Restoring the "Coral Reefs" of the Chesapeake
This slideshow tells the story of the Chesapeake Bay oyster reefs as experienced by English colonists four hundred years ago. Huge reefs that grew up from the bottom, shell built upon shell over thousands of years. These structures placed the oysters high in the water column where dissolved oxygen was plentiful and currents brought plentiful food. Each year we learn more about how to restore these essential elements in the Chesapeake ecosystem. The presentation closes with suggestions for how to get involved in oyster restoration and how to incorporate restoration reefs into your angling season.
Recreating the Chesapeake's Oyster Reefs
Around the Bay, in places like Virginia's Lafayette River and Maryland's Harris Creek, CBF and our partners are working to reestablish critical oyster reefs. A key element of this effort is placing large concrete reef balls, on which baby oyster "spat" are set, into areas designated as oyster sanctuaries.
On May 6, 2014, the Chesapeake Bay Foundation organized an expedition to investigate the Somerset Oyster Sanctuary restoration site in Tangier Sound, one of three sites designated by the Maryland General Assembly. What researchers discovered about the value of reef balls for oyster restoration was remarkable.
Capts. Karl Willey and Dan Johannes smiled when they saw the sonar images. After all, they had planted most of those oysters. Their reef hosts a huge variety of critters, including anemones, marine worms, sponges, small crustaceans, and tiny fish. All which attract a variety of predators.
Find out WHY FISH PREFER THESE SITES
CHESAPEAKE CLEAN WATER BLUEPRINT
This first-ever analysis released by the Chesapeake Bay Foundation finds that the economic benefits provided by nature in the Chesapeake Bay watershed will total $130 billion annually when the Chesapeake Clean Water Blueprint is fully implemented.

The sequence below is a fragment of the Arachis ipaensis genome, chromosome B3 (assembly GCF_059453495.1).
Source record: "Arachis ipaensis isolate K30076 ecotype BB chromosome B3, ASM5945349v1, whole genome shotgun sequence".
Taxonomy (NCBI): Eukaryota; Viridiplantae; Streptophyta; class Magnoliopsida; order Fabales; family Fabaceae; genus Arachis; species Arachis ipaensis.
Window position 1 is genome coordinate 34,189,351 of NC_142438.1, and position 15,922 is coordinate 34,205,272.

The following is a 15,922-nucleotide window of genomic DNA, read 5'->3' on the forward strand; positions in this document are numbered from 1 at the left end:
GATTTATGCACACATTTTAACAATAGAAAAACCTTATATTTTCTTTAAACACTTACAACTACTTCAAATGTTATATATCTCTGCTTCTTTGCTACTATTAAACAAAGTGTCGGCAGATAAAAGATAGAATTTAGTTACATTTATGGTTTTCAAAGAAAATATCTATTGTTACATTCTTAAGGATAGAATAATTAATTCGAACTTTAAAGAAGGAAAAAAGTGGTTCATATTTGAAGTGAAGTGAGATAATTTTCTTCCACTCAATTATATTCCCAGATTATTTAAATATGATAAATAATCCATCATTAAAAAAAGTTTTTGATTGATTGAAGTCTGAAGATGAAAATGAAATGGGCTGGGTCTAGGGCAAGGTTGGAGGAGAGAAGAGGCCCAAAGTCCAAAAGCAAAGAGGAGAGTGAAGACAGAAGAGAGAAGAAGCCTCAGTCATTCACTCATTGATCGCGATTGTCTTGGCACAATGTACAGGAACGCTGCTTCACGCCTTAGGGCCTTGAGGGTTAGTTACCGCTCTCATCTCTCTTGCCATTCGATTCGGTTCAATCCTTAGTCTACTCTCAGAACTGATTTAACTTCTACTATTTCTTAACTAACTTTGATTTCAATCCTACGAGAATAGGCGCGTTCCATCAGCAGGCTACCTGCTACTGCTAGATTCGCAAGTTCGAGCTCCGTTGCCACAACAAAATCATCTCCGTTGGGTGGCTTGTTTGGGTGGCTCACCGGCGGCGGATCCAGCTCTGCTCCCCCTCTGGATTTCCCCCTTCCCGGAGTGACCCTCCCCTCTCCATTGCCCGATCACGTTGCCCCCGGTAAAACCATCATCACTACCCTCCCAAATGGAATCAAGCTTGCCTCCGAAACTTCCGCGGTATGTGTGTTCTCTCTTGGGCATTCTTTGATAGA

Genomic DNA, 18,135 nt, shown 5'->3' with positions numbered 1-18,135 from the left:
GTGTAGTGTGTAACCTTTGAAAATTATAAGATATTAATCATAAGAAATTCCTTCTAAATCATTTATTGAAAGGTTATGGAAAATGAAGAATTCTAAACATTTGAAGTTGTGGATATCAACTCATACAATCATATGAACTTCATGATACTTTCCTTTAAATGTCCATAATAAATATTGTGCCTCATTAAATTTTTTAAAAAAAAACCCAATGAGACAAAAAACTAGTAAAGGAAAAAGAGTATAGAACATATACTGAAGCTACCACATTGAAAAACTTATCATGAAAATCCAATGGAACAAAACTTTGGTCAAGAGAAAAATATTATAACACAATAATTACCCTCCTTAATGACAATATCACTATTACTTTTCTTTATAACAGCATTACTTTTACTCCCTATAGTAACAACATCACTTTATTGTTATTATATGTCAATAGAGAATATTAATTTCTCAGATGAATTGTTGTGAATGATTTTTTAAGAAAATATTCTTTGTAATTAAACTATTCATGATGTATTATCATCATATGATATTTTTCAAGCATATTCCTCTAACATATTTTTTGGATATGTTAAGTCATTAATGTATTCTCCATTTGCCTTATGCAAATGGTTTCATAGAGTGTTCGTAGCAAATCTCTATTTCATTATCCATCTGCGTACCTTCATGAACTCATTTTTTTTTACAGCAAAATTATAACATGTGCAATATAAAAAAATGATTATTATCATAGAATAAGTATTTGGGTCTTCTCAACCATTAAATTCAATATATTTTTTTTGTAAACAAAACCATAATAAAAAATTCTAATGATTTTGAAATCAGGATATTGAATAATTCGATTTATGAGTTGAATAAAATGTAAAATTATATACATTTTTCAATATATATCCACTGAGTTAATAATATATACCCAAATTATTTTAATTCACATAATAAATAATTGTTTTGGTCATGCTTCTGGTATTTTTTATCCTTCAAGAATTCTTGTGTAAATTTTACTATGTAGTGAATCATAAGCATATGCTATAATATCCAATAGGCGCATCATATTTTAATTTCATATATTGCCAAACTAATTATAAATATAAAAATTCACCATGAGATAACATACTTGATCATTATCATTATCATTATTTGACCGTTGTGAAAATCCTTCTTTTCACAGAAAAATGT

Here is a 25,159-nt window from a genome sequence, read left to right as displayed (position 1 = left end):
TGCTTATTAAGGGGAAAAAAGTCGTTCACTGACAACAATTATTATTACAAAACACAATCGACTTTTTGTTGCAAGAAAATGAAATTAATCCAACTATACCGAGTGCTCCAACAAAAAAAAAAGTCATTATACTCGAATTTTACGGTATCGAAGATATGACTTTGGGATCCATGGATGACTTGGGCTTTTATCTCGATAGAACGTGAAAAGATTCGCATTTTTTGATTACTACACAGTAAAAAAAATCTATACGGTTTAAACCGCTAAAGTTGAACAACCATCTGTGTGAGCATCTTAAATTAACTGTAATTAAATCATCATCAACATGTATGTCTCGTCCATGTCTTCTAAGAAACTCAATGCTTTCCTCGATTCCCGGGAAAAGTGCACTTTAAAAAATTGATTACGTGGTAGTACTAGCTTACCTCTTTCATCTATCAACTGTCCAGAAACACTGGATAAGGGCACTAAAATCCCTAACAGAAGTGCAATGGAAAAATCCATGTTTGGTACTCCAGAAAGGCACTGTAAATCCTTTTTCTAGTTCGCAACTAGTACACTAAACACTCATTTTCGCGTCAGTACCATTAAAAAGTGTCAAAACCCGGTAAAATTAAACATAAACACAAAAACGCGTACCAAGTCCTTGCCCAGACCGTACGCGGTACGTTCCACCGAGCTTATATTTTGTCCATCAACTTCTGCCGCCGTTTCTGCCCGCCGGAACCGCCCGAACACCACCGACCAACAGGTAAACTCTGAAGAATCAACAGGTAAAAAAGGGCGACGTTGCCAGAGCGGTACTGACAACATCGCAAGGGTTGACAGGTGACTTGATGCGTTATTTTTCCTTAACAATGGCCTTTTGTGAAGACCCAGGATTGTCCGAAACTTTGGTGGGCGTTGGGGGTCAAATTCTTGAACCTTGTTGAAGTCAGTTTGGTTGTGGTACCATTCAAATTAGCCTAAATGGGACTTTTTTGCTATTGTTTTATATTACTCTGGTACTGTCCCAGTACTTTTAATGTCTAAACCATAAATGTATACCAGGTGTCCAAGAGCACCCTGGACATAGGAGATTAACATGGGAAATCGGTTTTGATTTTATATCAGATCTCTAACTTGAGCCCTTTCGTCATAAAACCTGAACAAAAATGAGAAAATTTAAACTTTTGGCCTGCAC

Find out more about CBF's Economic Report
CHESAPEAKE CLEAN WATER BLUEPRINT
In the summer 2014 issue of Fly Rod & Reel Magazine, noted outdoor writer, Ted Williams, gives an excellent overview of the current efforts by the American Farm Bureau, 20 states' attorneys general, and others to stop the clean up of the Chesapeake Bay. Read More
Find out more about The Chesapeake Clean Water Blueprint
IMAGE CREDITS: (from top)The Pew Charitable Trusts, iStock, Jay Fleming/iLCP, The Herring Alliance, VIMS, iStock, Kevin Moore
Careful anglers think about the fish they keep and the fish they release. Angling is a recreational activity done for fun and sport. One key to maintaining healthy fish populations is making sure angling is done carefully, legally, and in a way that helps them thrive.
A little TFC (tender fish-handling care) goes a long way toward preserving all species for future anglers. In this Angler's Almanac article, John Page Williams urges, "Let's Be Careful Out There."
One key to careful angling is planning ahead. Before putting a line in the water, decide what you will keep for trophy or dinner. Have all the tools and tackle necessary for properly releasing fish.
Catch-and-release fishing can be an effective way to conserve fish if certain precautions are taken. Check out these tips and tools.
As recreational anglers, we know about tides and currents, bottom characteristics, and the best conditions of both for catching fish. We also know that pollution, loss of habitat, and overfishing reduce the numbers and health of the fish in our waterways. Show your stewardship of our waterways and fisheries-take the Anglers' Pledge.
Photo credits: (from top) Krista Schlyer/iLCP, CBF Staff, Octavio Aburto/iLCP, Karin Aigner/iLCP
What causes water pollution? What does water pollution cause? From polluted runoff from land to dead zones and algal blooms in our waters, everything has consequences. Learn more
They are the little fish that big fish eat and they are facing their own challenges. Learn More
To Come Habitat lost. Habitat restored. Take a look at how land use is compromising marine habitat and how efforts such as oyster restoration are bringing habitat back.
To Come Is it all bad news or are we making strides with the Clean Water Blueprint?
To Come Water quality impacts both marine life and human life. What health issues do we all face and what can we do about them?
Photo credits: (from top) CBF Staff, CBF Staff, ©Michael Eversmier, ©Karine Aigner/iLCP, Pennsylvania Fish and Boat Commission/C. Yamashita
Find out what other issues are affecting the health of the Bay.